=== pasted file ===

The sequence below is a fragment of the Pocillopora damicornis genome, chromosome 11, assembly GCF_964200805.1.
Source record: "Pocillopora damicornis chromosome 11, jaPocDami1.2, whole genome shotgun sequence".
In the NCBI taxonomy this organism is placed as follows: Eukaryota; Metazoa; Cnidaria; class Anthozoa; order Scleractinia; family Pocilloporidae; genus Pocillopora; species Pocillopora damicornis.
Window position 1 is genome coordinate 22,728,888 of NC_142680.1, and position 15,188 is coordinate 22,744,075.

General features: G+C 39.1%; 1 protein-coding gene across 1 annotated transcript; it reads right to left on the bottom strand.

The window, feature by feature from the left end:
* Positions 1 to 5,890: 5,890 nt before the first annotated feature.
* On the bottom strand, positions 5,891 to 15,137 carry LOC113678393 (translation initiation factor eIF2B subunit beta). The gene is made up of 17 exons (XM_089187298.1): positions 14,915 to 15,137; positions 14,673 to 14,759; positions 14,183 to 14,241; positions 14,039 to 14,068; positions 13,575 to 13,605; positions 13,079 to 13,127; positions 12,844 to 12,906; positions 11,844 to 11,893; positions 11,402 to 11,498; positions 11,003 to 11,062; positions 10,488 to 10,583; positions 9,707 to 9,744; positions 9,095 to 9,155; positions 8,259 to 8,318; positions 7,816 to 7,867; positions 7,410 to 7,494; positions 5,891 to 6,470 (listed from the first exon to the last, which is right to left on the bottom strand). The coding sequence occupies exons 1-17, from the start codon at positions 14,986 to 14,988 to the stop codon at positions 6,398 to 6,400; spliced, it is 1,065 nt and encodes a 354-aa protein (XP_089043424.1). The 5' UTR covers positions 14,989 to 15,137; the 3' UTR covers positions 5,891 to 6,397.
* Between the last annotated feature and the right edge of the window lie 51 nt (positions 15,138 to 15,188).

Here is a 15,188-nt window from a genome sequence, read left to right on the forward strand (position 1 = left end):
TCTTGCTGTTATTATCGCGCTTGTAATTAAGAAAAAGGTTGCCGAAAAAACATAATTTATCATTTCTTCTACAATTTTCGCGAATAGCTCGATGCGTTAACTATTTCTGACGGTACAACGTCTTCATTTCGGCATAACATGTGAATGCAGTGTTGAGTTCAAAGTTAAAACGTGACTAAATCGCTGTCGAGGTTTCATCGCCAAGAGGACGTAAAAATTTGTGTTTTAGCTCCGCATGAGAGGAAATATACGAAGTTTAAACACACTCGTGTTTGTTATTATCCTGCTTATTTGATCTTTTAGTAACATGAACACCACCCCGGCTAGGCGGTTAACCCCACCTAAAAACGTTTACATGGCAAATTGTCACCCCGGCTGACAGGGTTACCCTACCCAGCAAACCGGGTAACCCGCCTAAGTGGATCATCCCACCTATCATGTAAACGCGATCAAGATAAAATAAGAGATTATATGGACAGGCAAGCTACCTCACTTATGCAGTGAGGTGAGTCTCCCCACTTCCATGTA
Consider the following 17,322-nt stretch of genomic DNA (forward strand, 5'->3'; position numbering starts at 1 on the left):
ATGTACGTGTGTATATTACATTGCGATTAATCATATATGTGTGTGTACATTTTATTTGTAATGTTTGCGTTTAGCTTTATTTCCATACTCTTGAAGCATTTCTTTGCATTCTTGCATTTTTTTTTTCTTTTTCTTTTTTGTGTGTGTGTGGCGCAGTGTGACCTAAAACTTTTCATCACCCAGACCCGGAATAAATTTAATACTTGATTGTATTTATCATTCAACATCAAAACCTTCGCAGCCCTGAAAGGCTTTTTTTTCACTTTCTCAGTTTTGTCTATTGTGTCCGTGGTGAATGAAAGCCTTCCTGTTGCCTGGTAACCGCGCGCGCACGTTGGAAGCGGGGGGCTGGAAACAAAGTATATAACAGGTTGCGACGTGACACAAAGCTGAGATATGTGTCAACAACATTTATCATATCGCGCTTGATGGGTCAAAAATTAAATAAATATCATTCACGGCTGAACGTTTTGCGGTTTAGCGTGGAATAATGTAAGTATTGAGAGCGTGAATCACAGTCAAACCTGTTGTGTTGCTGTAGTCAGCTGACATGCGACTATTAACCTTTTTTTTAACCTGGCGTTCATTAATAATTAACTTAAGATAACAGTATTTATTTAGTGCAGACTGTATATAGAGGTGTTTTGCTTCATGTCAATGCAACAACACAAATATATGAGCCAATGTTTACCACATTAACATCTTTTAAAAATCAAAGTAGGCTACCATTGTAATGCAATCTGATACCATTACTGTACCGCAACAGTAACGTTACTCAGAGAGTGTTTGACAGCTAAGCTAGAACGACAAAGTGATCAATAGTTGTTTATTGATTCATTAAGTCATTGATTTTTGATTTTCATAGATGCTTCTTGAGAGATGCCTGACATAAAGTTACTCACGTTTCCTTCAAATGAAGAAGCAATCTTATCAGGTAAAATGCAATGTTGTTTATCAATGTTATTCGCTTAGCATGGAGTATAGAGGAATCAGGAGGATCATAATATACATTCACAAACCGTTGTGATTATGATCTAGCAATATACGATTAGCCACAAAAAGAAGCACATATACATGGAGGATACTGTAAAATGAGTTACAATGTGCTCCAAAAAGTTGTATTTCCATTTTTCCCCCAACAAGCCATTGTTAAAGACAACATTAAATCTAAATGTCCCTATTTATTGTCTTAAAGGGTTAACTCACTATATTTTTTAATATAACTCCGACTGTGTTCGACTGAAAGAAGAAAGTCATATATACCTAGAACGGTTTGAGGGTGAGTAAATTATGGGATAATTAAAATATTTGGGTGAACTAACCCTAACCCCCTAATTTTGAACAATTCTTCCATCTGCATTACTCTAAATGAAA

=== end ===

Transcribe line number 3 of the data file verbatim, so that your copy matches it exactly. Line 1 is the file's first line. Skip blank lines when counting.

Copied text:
In the NCBI taxonomy this organism is placed as follows: Eukaryota; Metazoa; Cnidaria; class Anthozoa; order Scleractinia; family Pocilloporidae; genus Pocillopora; species Pocillopora damicornis.